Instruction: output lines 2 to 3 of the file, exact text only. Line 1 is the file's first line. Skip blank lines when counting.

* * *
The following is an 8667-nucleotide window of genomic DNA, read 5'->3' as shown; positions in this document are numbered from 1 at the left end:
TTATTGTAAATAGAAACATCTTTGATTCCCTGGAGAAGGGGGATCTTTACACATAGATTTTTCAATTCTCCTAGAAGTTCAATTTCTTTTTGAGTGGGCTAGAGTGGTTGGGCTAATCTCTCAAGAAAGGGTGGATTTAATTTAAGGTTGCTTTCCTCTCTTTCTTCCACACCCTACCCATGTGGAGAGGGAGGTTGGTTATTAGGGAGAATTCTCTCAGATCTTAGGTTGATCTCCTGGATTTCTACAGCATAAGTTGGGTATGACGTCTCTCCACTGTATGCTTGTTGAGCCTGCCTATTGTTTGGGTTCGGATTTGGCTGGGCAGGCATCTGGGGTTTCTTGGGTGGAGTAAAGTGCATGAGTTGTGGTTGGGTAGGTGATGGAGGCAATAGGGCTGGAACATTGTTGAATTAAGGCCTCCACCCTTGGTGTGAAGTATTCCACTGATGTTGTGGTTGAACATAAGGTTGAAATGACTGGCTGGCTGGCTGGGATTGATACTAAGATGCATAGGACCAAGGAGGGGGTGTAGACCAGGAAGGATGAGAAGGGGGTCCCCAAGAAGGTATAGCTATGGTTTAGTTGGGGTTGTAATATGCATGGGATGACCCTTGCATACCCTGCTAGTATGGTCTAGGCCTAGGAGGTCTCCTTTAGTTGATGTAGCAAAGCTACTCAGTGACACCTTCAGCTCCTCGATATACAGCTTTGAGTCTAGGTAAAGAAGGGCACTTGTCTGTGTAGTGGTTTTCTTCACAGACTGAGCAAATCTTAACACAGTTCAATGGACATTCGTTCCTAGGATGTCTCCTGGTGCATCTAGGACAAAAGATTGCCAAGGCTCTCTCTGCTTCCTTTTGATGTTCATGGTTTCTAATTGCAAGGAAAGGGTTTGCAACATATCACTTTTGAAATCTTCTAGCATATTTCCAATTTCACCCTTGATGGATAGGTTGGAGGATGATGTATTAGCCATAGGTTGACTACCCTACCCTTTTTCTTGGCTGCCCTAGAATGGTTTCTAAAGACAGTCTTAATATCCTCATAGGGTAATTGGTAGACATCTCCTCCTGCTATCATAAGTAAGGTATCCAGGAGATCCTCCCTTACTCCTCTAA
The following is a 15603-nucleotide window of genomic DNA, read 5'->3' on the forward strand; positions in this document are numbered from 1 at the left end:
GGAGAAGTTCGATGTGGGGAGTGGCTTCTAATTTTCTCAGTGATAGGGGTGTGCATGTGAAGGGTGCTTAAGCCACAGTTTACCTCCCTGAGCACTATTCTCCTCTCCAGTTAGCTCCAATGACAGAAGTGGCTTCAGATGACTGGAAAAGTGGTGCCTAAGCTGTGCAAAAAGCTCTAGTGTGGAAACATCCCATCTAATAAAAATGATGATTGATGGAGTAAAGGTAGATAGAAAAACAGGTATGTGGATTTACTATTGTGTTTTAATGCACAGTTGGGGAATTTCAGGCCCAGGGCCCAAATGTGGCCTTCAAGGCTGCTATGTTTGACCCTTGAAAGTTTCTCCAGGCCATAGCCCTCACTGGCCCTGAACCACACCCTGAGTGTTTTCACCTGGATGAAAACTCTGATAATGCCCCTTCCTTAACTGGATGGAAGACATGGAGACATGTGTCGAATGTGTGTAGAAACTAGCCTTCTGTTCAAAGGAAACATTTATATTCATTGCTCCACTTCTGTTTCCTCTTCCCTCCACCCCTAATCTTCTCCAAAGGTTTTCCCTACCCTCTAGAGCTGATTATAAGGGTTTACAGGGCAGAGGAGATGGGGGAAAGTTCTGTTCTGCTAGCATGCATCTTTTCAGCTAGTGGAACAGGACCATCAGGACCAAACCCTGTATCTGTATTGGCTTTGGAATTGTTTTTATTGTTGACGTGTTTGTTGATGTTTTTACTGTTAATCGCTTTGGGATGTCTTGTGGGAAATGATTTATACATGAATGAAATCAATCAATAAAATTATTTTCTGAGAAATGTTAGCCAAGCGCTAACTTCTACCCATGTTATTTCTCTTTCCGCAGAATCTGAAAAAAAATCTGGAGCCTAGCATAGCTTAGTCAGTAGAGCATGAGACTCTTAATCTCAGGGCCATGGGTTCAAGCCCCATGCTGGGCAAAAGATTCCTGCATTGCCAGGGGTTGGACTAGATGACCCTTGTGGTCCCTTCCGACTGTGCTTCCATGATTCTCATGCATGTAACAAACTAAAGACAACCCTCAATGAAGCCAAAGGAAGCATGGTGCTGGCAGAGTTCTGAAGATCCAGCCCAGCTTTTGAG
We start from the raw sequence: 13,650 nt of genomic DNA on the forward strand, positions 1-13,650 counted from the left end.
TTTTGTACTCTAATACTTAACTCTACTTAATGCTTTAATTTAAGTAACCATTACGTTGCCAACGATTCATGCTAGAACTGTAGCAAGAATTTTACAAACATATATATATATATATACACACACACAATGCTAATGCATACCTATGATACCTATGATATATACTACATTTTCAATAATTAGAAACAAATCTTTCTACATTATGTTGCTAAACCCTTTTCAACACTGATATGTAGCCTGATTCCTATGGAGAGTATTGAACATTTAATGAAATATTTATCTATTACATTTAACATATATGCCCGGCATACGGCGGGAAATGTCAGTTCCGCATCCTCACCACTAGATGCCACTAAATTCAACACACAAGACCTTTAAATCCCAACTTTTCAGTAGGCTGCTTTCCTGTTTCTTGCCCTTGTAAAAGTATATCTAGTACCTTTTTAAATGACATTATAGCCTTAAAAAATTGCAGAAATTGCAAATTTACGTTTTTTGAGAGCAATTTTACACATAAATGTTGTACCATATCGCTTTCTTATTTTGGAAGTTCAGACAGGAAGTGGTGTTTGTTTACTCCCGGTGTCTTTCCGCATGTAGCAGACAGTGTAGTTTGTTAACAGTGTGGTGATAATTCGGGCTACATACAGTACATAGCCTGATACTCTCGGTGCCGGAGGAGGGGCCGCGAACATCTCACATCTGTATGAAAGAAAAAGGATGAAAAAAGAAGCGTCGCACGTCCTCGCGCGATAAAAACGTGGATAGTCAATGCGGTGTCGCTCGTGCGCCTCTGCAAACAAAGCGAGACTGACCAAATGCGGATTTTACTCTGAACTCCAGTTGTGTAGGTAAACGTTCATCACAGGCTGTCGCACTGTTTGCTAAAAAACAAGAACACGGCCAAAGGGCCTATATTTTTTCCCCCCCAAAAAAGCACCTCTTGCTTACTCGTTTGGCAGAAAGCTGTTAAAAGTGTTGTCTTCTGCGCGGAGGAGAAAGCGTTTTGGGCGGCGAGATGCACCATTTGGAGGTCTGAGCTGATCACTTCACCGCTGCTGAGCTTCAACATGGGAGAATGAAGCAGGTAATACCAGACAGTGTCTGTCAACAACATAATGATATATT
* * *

TTATTGTAAATAGAAACATCTTTGATTCCCTGGAGAAGGGGGATCTTTACACATAGATTTTTCAATTCTCCTAGAAGTTCAATTTCTTTTTGAGTGGGCTAGAGTGGTTGGGCTAATCTCTCAAGAAAGGGTGGATTTAATTTAAGGTTGCTTTCCTCTCTTTCTTCCACACCCTACCCATGTGGAGAGGGAGGTTGGTTATTAGGGAGAATTCTCTCAGATCTTAGGTTGATCTCCTGGATTTCTACAGCATAAGTTGGGTATGACGTCTCTCCACTGTATGCTTGTTGAGCCTGCCTATTGTTTGGGTTCGGATTTGGCTGGGCAGGCATCTGGGGTTTCTTGGGTGGAGTAAAGTGCATGAGTTGTGGTTGGGTAGGTGATGGAGGCAATAGGGCTGGAACATTGTTGAATTAAGGCCTCCACCCTTGGTGTGAAGTATTCCACTGATGTTGTGGTTGAACATAAGGTTGAAATGACTGGCTGGCTGGCTGGGATTGATACTAAGATGCATAGGACCAAGGAGGGGGTGTAGACCAGGAAGGATGAGAAGGGGGTCCCCAAGAAGGTATAGCTATGGTTTAGTTGGGGTTGTAATATGCATGGGATGACCCTTGCATACCCTGCTAGTATGGTCTAGGCCTAGGAGGTCTCCTTTAGTTGATGTAGCAAAGCTACTCAGTGACACCTTCAGCTCCTCGATATACAGCTTTGAGTCTAGGTAAAGAAGGGCACTTGTCTGTGTAGTGGTTTTCTTCACAGACTGAGCAAATCTTAACACAGTTCAATGGACATTCGTTCCTAGGATGTCTCCTGGTGCATCTAGGACAAAAGATTGCCAAGGCTCTCTCTGCTTCCTTTTGATGTTCATGGTTTCTAATTGCAAGGAAAGGGTTTGCAACATATCACTTTTGAAATCTTCTAGCATATTTCCAATTTCACCCTTGATGGATAGGTTGGAGGATGATGTATTAGCCATAGGTTGACTACCCTACCCTTTTTCTTGGCTGCCCTAGAATGGTTTCTAAAGACAGTCTTAATATCCTCATAGGGTAATTGGTAGACATCTCCTCCTGCTATCATAAGTAAGGTATCCAGGAGATCCTCCCTTACTCCTCTAA
The following is a 15603-nucleotide window of genomic DNA, read 5'->3' on the forward strand; positions in this document are numbered from 1 at the left end: